The BCCC is the British Cross Country Championship. Despite the name it is not about people running around muddy fields wearing athletics gear, it is actually the UK's premier off-road racing championship and is officially sanctioned by the MSA.
BCCC events are comp safaris. So what are those? Well, they are events where off-road vehicles, modified for competition use, are timed around a set course. For BCCC rounds competitors typically do 10-14 runs of a 6-8 mile course. The courses used in the BCCC are usually based on forestry land and generally consist of gravel forest roads interspersed with technical off-road sections. None of the BCCC events use public roads.
Each event lasts two days and there will be a defined number of runs to do each day. Unlike rallying the crews do not have to do each run at a set time - each crew will have a time by which they must have started their last run of the day. This means that if your car breaks you can spend a few hours fixing it and stay in the competition as long as you get your runs in by the final time.
The cars used in the BCCC range from pretty much standard vehicles through to highly-modified "prototypes". As the BCCC events do not use public roads it is not necessary for the cars to be road legal, although they must comply with the MSA blue book/championship regulations which ensure, for example, that all safety requirements are satisfied.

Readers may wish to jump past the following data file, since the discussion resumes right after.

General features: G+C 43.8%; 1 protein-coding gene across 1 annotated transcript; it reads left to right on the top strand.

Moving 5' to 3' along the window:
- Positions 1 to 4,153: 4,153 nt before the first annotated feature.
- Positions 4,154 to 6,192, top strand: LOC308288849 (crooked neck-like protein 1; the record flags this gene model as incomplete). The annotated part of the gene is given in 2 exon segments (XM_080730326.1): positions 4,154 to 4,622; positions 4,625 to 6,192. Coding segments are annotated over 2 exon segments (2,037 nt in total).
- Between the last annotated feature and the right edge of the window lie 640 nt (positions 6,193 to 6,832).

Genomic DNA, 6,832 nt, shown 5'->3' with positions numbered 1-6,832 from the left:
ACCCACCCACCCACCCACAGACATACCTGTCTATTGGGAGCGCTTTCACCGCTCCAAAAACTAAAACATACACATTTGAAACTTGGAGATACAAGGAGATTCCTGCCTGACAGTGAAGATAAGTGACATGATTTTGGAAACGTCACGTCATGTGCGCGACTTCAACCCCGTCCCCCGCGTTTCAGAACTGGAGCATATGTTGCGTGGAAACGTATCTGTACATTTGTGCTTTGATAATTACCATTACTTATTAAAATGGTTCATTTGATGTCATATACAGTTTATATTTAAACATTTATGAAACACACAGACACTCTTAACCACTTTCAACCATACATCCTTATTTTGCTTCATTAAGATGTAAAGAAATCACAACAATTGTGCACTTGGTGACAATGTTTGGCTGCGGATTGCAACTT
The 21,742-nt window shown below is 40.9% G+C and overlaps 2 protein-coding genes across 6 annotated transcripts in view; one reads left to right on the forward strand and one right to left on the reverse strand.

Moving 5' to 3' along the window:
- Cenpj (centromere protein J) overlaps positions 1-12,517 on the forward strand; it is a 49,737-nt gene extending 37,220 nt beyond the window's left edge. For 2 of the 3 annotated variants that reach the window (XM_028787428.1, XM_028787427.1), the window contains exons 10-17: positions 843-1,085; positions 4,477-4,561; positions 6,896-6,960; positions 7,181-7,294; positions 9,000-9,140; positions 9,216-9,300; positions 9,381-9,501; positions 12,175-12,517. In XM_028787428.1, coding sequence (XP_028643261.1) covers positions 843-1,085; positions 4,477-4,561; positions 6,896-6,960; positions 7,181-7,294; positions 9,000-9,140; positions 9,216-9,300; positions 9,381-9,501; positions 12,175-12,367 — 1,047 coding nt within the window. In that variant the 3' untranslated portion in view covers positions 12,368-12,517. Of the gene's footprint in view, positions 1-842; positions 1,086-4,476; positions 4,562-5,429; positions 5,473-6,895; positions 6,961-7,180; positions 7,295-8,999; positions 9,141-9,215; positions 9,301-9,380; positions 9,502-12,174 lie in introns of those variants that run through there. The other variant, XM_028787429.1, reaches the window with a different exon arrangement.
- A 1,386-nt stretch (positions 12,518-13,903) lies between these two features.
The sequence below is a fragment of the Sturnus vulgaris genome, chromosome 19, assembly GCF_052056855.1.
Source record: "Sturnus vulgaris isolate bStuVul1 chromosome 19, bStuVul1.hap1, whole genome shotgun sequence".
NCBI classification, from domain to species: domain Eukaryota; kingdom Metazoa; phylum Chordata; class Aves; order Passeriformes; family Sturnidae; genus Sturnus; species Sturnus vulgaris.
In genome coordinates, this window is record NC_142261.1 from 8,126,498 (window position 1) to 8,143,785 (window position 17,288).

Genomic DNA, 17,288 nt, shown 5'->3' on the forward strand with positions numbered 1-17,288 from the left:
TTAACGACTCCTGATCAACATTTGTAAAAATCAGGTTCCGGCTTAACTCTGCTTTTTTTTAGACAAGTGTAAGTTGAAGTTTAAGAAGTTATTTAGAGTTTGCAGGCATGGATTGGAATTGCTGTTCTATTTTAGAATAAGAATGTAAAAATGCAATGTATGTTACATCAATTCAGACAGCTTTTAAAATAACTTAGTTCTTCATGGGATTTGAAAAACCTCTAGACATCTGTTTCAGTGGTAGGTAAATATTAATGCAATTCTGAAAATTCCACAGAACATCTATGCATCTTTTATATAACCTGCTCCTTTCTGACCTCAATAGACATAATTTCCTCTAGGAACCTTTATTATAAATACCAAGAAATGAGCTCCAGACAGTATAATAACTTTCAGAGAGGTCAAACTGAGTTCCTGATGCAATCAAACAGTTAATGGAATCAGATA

There are several classes in the BCCC based on the car type, specification and engine size. Details of the classes are published in the championship regulations which are available from www.marches4x4.com.
Championship and crew requirements:
To compete in the full BCCC requires the driver to have a National A MSA competition licence. As well as the full BCCC there is also the BCC Trophy championship for drivers who have a National B licence. There is a separate "Freelander Challenge", running on the same events as the BCCC, for Land Rover Freelanders.
For the BCCC and BCC Trophy crews enter for the season (six two-day events). For crews who want to do "one-off" events rather than a championship each BCCC round has a Clubman event where it is possible to enter for either a single day's competition or the full weekend. Freelander Challenge crews register for their championship and pay for the events they do.
It is not a requirement for drivers to have anyone in the passenger seat but most actually do. Pacenotes are not allowed although a map of the course is provided to crews. If you do have a passenger it is not necessary for them to have a competition licence although they must still "sign-on" with the event organisers.
Hopefully the above has answered a lot of questions but if you have any more please email me and I will get you an answer!